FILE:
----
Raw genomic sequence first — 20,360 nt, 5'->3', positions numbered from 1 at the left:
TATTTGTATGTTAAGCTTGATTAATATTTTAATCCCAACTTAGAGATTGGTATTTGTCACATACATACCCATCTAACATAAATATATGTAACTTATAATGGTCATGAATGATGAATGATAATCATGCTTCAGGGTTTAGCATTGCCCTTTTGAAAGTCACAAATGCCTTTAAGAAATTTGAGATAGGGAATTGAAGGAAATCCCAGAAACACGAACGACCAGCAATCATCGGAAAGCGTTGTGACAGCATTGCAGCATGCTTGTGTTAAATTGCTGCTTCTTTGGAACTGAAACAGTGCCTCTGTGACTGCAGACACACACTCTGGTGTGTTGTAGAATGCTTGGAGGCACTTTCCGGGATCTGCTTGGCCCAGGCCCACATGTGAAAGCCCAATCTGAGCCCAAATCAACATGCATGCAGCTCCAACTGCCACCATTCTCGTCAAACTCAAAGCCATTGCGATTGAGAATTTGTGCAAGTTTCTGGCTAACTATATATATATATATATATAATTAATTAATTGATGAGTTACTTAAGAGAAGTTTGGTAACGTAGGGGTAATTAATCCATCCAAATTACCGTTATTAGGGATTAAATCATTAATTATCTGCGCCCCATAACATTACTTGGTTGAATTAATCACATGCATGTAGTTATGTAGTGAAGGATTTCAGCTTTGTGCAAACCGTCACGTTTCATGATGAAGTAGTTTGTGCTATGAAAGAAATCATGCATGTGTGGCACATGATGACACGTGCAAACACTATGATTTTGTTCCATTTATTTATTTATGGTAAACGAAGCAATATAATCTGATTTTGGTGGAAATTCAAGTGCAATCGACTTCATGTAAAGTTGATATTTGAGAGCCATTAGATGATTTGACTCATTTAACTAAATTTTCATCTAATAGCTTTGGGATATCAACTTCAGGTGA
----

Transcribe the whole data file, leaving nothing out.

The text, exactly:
Raw genomic sequence first — 20,360 nt, 5'->3', positions numbered from 1 at the left:
TATTTGTATGTTAAGCTTGATTAATATTTTAATCCCAACTTAGAGATTGGTATTTGTCACATACATACCCATCTAACATAAATATATGTAACTTATAATGGTCATGAATGATGAATGATAATCATGCTTCAGGGTTTAGCATTGCCCTTTTGAAAGTCACAAATGCCTTTAAGAAATTTGAGATAGGGAATTGAAGGAAATCCCAGAAACACGAACGACCAGCAATCATCGGAAAGCGTTGTGACAGCATTGCAGCATGCTTGTGTTAAATTGCTGCTTCTTTGGAACTGAAACAGTGCCTCTGTGACTGCAGACACACACTCTGGTGTGTTGTAGAATGCTTGGAGGCACTTTCCGGGATCTGCTTGGCCCAGGCCCACATGTGAAAGCCCAATCTGAGCCCAAATCAACATGCATGCAGCTCCAACTGCCACCATTCTCGTCAAACTCAAAGCCATTGCGATTGAGAATTTGTGCAAGTTTCTGGCTAACTATATATATATATATATATAATTAATTAATTGATGAGTTACTTAAGAGAAGTTTGGTAACGTAGGGGTAATTAATCCATCCAAATTACCGTTATTAGGGATTAAATCATTAATTATCTGCGCCCCATAACATTACTTGGTTGAATTAATCACATGCATGTAGTTATGTAGTGAAGGATTTCAGCTTTGTGCAAACCGTCACGTTTCATGATGAAGTAGTTTGTGCTATGAAAGAAATCATGCATGTGTGGCACATGATGACACGTGCAAACACTATGATTTTGTTCCATTTATTTATTTATGGTAAACGAAGCAATATAATCTGATTTTGGTGGAAATTCAAGTGCAATCGACTTCATGTAAAGTTGATATTTGAGAGCCATTAGATGATTTGACTCATTTAACTAAATTTTCATCTAATAGCTTTGGGATATCAACTTCAGGTGA